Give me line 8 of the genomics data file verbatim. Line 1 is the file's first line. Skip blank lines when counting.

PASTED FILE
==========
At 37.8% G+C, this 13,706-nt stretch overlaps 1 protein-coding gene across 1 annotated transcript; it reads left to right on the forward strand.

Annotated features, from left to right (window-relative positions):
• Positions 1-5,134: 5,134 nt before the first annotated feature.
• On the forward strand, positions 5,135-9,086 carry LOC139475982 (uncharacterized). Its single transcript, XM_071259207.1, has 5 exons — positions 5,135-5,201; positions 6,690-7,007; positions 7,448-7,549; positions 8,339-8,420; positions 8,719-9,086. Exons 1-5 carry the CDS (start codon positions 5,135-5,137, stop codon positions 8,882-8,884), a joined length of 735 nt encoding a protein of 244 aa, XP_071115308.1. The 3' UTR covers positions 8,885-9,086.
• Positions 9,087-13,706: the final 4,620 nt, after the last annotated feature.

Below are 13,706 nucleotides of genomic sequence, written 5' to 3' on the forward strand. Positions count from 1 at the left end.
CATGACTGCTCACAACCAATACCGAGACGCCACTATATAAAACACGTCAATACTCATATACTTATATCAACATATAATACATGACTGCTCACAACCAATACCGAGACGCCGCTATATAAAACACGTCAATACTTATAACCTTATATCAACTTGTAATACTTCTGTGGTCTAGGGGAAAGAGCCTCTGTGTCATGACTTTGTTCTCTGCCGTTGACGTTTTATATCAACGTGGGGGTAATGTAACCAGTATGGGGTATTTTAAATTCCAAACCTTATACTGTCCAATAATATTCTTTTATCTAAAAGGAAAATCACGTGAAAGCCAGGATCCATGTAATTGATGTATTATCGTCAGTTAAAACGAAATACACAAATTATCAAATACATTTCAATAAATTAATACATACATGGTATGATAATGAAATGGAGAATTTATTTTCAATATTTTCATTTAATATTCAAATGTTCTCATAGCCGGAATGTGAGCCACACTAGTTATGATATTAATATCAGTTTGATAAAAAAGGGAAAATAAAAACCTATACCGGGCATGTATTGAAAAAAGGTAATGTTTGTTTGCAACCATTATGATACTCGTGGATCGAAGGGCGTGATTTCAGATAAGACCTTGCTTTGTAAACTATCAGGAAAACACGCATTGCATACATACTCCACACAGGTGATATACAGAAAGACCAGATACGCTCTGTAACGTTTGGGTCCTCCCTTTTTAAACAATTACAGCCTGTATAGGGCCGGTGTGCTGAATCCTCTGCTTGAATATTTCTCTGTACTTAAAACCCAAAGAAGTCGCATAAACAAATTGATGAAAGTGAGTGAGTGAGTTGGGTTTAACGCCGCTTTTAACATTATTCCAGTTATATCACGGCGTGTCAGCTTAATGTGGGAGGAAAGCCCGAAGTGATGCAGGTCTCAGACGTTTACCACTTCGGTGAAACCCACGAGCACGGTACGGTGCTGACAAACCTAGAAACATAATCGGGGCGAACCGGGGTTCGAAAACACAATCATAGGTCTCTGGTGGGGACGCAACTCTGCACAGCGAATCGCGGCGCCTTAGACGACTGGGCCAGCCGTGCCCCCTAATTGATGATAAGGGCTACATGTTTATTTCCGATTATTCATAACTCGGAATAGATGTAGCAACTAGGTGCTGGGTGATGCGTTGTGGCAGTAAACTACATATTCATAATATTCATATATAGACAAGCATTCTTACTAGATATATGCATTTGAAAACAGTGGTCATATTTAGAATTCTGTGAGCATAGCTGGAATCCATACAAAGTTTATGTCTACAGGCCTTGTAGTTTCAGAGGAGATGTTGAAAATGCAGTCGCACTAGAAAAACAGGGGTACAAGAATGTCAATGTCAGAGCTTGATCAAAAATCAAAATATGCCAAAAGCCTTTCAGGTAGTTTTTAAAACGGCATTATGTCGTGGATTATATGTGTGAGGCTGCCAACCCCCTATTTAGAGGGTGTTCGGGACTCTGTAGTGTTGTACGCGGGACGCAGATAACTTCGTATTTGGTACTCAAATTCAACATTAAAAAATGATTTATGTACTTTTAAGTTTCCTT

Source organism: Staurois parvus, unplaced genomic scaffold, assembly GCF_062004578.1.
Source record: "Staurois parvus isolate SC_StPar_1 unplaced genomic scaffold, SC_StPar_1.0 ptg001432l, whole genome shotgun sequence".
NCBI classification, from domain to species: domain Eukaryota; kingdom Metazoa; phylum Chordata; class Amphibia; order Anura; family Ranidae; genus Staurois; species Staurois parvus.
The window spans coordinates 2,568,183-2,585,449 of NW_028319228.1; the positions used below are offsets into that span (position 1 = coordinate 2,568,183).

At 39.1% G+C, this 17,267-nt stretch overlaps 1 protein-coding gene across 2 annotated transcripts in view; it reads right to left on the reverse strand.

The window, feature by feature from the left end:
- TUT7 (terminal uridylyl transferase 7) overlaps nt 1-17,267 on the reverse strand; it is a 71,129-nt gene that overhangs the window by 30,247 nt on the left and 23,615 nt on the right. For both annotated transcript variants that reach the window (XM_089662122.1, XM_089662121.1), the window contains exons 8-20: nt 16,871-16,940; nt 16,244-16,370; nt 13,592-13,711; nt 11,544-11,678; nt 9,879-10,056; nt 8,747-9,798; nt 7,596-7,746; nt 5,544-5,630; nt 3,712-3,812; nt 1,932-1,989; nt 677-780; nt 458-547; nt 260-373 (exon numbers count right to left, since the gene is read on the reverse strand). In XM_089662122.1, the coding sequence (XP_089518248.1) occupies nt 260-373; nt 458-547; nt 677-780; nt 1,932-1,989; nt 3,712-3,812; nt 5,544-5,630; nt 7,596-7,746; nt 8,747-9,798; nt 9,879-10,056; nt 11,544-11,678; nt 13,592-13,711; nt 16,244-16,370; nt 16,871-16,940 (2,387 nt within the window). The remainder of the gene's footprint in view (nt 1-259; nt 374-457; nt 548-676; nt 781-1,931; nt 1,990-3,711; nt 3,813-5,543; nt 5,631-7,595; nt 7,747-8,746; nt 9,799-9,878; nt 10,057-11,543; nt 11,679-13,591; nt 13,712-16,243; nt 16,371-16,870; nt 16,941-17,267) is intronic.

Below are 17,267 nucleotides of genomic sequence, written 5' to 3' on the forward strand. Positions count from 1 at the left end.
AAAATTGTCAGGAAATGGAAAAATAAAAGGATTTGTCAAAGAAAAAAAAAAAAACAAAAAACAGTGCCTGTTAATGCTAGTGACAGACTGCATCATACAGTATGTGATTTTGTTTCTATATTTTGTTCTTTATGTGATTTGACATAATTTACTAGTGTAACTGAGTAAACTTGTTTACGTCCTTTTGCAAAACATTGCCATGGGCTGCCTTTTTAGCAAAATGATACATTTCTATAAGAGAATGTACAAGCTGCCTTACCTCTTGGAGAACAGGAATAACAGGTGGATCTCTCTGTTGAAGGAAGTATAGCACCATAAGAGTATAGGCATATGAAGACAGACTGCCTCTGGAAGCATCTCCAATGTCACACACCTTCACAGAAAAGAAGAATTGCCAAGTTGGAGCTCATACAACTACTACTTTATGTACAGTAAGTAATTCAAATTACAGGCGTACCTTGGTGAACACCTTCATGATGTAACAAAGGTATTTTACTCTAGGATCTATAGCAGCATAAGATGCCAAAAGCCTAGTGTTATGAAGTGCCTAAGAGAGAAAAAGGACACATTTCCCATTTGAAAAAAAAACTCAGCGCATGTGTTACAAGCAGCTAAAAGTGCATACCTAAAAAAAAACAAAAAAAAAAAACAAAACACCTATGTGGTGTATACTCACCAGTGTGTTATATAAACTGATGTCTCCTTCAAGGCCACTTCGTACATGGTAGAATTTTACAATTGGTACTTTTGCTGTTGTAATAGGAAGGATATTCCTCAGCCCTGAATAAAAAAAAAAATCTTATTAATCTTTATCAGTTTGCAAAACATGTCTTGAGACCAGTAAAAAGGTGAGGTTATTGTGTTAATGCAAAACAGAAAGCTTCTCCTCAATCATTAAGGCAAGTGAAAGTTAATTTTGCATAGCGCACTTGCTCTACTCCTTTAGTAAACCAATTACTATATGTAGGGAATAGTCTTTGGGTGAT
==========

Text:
Source organism: Staurois parvus, unplaced genomic scaffold, assembly GCF_062004578.1.